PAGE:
Bemidji School Board OKs levy limit
Taxpayers of the Bemidji School District could see a slight decrease in their taxes for fiscal year 2011.
At a school board meeting Monday night, the board approved a Pay 2011 levy limit at $8,997,036.78. If this limit is approved again in December, the levy will mark a .11 percent (roughly $9,500) decrease from last year's levy limit.
Each year, prior to the end of September, the Bemidji School District must certify a preliminary levy limitation for the following year.
According to Chris Leinen, the school district's director of business services, three factors play into this slight decrease.
First, last year the district levied $276,918 for leases on building space at the County Collaborative Building, the Riverside School and the Alternative Education Center. This year that levy will decrease by $35,130 due to the consolidation of programs at the new Downtown Education Center.
Second, the area of health and safety has historically been under-levied by the district. The levy limit is $816,982.62 and the suggested levy is $231,000. In a report, Leinen cites this allows the district to maintain a cushion against potential losses in state funding.
Lastly, this is the last year of a three-year levy for a Local Collaborative Time Study, resulting in a levy of $24,287.
"People should actually see a decrease in their taxes," Leinen said. "However, there's a slight difference in what classification a person's property is in and that could affect this."
The final levy may not be higher than the preliminary levy limitation approved by the board Monday, except for a voter-approved bond or operating levies of natural disasters occurring after certification is finalized.
The Department of Education and the Department of Revenue collect data throughout the year from various taxing entities. They use this data to calculate each school district's tax levy authority.
Once the levy authority is calculated by the Department of Education, the school board must decide whether to certify their levy at the maximum amount or less.
Bemidji currently has a voter-approved operating levy of $501 per pupil. The maximum amount allowable under the state-imposed cap is $1,332.24 per pupil and the state average is $936 per pupil.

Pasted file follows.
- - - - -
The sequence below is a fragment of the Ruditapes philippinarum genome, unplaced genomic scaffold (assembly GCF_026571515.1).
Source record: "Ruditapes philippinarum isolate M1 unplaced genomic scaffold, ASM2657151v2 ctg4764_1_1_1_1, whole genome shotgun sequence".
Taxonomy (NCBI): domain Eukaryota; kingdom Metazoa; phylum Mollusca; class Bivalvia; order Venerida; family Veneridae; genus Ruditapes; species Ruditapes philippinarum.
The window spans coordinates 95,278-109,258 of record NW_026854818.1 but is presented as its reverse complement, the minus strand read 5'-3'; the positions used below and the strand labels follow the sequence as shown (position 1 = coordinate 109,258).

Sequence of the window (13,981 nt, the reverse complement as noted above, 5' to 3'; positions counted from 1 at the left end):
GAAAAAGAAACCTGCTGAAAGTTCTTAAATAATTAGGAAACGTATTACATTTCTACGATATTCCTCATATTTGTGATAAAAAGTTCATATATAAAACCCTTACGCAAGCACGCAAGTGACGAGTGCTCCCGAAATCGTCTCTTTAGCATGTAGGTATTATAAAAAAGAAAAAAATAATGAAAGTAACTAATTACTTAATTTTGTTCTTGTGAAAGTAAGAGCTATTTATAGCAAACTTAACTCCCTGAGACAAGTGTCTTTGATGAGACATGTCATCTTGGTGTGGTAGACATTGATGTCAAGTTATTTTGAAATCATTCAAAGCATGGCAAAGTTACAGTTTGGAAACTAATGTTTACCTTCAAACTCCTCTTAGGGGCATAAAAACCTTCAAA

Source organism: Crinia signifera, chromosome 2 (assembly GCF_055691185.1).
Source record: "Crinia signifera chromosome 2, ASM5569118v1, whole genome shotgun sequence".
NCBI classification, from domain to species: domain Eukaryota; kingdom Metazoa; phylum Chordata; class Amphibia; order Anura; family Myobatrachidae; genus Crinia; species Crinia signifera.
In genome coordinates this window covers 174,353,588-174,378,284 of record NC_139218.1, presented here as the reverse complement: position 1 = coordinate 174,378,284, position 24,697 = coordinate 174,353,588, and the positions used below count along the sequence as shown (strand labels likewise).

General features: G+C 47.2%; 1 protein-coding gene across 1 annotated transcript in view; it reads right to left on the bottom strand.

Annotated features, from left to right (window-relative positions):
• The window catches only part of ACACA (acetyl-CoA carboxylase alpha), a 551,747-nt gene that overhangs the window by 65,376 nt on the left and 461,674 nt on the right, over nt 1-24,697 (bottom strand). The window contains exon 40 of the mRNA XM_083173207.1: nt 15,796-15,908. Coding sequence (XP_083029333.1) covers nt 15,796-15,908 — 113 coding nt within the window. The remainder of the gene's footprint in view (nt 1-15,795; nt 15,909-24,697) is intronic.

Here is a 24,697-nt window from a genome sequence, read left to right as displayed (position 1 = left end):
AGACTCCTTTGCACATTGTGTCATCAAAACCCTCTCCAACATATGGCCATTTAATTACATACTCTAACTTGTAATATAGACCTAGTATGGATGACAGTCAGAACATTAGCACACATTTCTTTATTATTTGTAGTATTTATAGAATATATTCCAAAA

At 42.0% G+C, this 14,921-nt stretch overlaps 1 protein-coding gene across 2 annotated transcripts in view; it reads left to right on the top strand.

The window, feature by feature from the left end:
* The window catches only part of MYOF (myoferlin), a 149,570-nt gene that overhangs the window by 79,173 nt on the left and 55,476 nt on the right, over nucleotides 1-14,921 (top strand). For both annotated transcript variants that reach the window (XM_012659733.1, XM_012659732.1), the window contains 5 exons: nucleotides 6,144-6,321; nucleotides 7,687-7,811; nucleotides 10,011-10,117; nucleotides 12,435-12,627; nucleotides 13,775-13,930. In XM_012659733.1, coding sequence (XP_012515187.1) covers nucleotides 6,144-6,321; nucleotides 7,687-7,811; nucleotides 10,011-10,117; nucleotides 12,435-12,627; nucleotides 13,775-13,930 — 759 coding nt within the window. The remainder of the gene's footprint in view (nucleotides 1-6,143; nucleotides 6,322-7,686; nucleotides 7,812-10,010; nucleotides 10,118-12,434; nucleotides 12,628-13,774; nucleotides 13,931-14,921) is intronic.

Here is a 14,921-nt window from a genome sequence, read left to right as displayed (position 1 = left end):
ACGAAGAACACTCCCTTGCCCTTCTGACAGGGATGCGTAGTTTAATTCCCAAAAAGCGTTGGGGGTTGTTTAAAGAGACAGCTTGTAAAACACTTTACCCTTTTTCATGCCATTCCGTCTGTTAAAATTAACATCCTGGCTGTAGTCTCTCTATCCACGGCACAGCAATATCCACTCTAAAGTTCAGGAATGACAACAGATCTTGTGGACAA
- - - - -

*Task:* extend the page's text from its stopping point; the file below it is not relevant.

"Most schools simply write the maximum amount on the line," Leinen said at the meeting. "We have historically under-levied in keeping a promise related to our referendum. That will be carried through this year as well."
After estimates of tax statements have been mailed to property owners and truth in taxation hearings have been held, the final levy is certified in December.
Tax levy authority may only vest in a school board through voter approval or legislative action. A school board does not have any taxing authority unless it comes from the state legislature or the voters of the Bemidji School District.
Bemidji's market value, which is the tax base that most of the taxes are spread across, grew by 3.2 percent over the past year, compared to statewide growth of 0.2 percent.
Part of that reason, Leinen said, is because agricultural land seems to be holding up stronger under the pressures of the current market than are commercial or homestead-type properties.
In addition, the district sales ratio, which is the relationship between the average sale price and its taxable valuation, has increased from 90.6 percent to 96.6 percent and the state increased to 91.4 percent to 94.9 percent.
"That means there are not a lot of discrepancies between the sale price and market value that it's taxed at," Leinen said. "This is indicative of a soft housing market, where housing prices aren't running away from the assessors' ability to keep up with those valuations."